SINGAPORE (July 30): When is a trade war not a trade war? When it’s a trade battle. Or a trade spat. Some have even called it a trade tiff, which makes it sound no more serious than a domestic disagreement, like a couple arguing over whose turn it is to do the dishes. 

Whatever label you choose, it is clear that tensions have entered a new and potentially dangerous phase. Up to July 6, one could still argue that all the talk about tariffs was merely a bargaining chip to get the other side to the negotiating table. But now the threats have become reality, with the US and China levying tariffs on US$34 billion ($46.5 billion) worth of each other’s goods, and threats to tax practically all imports from the two countries.

Interestingly, stock markets around the world have responded very differently. China’s equity markets have been hurt badly, with the MSCI China 50 A share index down about 20% in US dollar terms since March 1 (see chart).

Europe’s shares are at roughly where they were on March 1, although we can see the negative impact of tariff talks in June as US President Donald Trump opened up another front with a dispute on European automotive tariffs. US shares, on the other hand, are in fact higher than they were at the beginning of March, owing to a strong domestic economy and lower exposure to international trade flows, although they, too, showed a slight dip, owing to nervousness about trade in the first half of June.

The obvious question then is how we should be responding as investors from here on. Do we expect the real-world impact of the trade war to be more or less serious than what is currently already priced into the market? If we see more negative surprises on the horizon, we should be reducing our exposure to equities and holding some cash in preparation for a further drop. Conversely, if we expect tariffs to be not as bad as originally assumed, we should stay invested or maybe even buy into this dip. 

This is of course fundamentally unknowable, not only because geopolitical events are especially difficult to predict in the Trump era, but because there is no surefire way to predict how markets will react even if we predicted the outcome correctly. Investor reactions are never entirely amenable to rational analysis until after the fact, where they suddenly become obvious with hindsight (by which time it is too late). 

So, nobody really knows what will happen, but here is my point of view. Trump said “trade wars are good, and easy to win”, and everyone laughed at him for being a fool, because, of course, everyone knows that trade wars are a lose-lose situation for all parties.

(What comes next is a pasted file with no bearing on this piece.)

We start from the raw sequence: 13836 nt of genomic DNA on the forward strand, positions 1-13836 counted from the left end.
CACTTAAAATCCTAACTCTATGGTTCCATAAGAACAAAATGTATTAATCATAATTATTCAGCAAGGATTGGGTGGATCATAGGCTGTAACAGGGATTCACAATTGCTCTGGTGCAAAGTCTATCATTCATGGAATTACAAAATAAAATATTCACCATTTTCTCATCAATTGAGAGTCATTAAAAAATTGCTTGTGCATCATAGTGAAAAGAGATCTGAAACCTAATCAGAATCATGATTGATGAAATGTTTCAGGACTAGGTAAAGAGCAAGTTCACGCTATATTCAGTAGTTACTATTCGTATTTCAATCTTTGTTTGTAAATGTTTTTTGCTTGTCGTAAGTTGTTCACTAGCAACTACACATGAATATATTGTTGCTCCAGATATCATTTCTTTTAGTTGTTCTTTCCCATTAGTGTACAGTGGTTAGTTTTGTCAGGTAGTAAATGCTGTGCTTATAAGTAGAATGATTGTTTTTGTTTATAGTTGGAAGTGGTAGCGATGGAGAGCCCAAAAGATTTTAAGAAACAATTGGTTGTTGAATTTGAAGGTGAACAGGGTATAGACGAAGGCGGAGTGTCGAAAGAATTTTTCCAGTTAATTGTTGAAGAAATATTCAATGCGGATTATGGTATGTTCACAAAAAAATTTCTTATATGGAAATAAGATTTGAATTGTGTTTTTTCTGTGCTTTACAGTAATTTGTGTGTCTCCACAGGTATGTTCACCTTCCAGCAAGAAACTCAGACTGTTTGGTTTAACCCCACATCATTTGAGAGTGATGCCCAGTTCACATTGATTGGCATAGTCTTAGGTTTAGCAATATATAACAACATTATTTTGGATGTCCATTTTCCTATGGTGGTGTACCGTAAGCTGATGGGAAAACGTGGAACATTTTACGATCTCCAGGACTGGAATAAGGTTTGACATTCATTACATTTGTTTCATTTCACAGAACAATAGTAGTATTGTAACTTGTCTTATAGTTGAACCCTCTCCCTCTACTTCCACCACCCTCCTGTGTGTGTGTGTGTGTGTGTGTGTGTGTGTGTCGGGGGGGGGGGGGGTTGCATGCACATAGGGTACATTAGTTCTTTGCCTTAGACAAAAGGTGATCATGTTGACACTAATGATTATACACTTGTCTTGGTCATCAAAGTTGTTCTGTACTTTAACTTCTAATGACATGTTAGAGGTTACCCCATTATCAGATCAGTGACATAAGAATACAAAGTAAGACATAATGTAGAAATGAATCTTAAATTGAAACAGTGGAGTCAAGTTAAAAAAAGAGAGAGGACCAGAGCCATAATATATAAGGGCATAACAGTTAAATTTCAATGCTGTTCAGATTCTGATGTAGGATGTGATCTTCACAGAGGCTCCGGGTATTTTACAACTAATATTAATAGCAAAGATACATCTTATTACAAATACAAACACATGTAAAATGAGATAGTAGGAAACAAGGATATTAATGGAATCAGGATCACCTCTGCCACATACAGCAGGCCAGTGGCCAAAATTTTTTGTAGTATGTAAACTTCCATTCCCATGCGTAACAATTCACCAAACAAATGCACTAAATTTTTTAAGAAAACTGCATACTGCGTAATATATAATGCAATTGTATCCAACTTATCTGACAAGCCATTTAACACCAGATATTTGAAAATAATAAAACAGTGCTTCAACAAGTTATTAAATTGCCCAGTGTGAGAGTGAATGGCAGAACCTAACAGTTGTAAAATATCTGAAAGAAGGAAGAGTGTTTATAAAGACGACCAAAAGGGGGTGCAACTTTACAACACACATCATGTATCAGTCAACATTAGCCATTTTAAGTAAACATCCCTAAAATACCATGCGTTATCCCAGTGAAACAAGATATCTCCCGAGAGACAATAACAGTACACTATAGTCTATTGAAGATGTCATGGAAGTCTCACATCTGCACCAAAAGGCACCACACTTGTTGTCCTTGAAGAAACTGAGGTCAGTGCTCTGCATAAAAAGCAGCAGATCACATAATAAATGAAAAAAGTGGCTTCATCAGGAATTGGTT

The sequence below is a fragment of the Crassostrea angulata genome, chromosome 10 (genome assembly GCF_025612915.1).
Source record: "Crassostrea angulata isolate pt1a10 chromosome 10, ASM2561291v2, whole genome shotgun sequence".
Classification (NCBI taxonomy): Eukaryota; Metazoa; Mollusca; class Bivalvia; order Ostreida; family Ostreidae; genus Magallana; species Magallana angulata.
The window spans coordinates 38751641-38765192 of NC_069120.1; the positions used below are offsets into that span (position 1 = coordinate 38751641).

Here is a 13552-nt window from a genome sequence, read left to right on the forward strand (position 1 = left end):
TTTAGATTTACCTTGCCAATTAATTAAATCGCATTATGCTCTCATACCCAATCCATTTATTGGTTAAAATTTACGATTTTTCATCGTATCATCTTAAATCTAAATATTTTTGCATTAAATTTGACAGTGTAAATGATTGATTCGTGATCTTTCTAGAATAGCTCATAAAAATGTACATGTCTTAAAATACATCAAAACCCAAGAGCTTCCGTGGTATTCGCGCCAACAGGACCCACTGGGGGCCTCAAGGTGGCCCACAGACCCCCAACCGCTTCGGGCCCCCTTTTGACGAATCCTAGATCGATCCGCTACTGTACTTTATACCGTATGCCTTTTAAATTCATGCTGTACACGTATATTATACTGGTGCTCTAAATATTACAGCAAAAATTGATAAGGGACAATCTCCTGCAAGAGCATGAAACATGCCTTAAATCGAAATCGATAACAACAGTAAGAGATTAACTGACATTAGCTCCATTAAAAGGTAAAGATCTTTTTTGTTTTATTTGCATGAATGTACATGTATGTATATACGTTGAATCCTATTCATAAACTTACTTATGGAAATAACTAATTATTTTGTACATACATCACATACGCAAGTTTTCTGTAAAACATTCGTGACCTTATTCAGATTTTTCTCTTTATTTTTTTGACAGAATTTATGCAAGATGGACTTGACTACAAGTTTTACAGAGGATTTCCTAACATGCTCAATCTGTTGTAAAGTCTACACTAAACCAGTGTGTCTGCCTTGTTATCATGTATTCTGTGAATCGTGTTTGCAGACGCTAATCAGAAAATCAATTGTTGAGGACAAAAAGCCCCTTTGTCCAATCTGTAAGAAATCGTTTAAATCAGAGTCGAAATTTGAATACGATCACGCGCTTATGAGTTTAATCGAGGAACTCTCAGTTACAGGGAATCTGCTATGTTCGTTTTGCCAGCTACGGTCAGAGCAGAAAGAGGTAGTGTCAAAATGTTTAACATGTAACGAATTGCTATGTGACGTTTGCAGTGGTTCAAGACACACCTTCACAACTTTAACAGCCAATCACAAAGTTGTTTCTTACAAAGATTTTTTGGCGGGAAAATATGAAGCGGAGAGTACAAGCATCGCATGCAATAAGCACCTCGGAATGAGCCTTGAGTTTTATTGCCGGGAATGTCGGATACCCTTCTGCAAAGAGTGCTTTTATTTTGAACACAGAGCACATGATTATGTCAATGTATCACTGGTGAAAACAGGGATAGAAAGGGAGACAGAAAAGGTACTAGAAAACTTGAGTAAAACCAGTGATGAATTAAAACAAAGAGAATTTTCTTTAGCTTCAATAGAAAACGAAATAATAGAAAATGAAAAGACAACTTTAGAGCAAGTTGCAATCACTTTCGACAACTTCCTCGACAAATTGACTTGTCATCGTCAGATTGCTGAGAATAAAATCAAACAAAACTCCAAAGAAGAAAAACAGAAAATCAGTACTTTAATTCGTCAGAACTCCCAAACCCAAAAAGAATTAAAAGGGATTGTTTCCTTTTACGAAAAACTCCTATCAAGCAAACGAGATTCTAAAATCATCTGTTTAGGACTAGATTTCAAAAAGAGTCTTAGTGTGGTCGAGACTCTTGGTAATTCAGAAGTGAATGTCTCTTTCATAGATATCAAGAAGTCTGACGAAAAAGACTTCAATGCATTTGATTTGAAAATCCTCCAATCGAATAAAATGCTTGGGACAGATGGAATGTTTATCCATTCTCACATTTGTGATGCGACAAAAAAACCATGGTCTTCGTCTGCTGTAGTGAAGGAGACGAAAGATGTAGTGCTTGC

Everyone was wrong. From Trump’s perspective, it is quite easy to see how he is winning the trade war with China. He has a higher value of imports to target. His domestic economy is strong, while China has to walk a fine line to avoid a hard landing from its deleveraging efforts. For a president that so often takes credit for the performance of the stock market, Trump must be gratified that US stocks are up while China’s markets are hurting badly. The tariffs may indeed be lose-lose from an economic standpoint, but once political priorities are taken into account, Trump has every incentive to press China for concessions in order to play to his base and stay in power. China has few credible levers that will hurt him enough to dissuade him from doing so, without also hurting itself even more.

To be clear, this power disparity is a reassuring thing for world trade, because it actually reduces the probability of a trade war. China, being weaker, has no clear path to dissuade Trump and therefore has to focus on minimising damage to itself. It can most readily do this by appeasing Trump (in as face-saving a way as possible), as long as it believes Trump will not attack it further after his first initial victory. This is a reasonable assumption, because Trump’s key priority is to get a win to crow about to his supporters. He is not interested in escalating the trade war merely for the sake of doing so — more tariffs would hurt the US as well, and he needs Chinese President Xi Jinping’s help for his other policy priorities, including North Korea. Therefore, if China hands him an early victory, it is not in his interests to continue escalating further.

Put in game theoretic terms, the most stable Nash equilibrium is for China to appease and Trump to cease escalation — in that state, no party has an incentive to deviate from their chosen strategies, not even Trump, as they would be poorer off if they deviated. The conflict would be much riskier if the two combatants were equally matched, but in this case it is not.

The big caveat of course is that this assumes that both states and leaders are rational actors with stable preferences, which China generally is, but Trump sometimes is not. There is also no obvious path right now for China to back down in a face-saving manner — in part, these are conditions that Trump needs to create. If both parties are successful in negotiating this, serious economic damage can be averted. My sense is that there is still a chance for them to come to an agreement, with China giving up more than the US, and therefore I believe there is some upside compared with current market levels, although we should expect many ups and downs before the issue is actually settled.

On the whole, it does not seem appropriate to reduce equity exposure right now, especially in Asia, where valuations have fallen to undemanding levels. Volatility will surely come in the next six months — the best response is to diversify globally, stay invested and let the conflict run its course. 


Herbert Lian is a financial adviser representative at IPP Financial Advisers Pte Ltd. The views expressed here are solely those of the author in his private capacity. This article should not be regarded as professional investment advice or as a recommendation regarding any particular investment.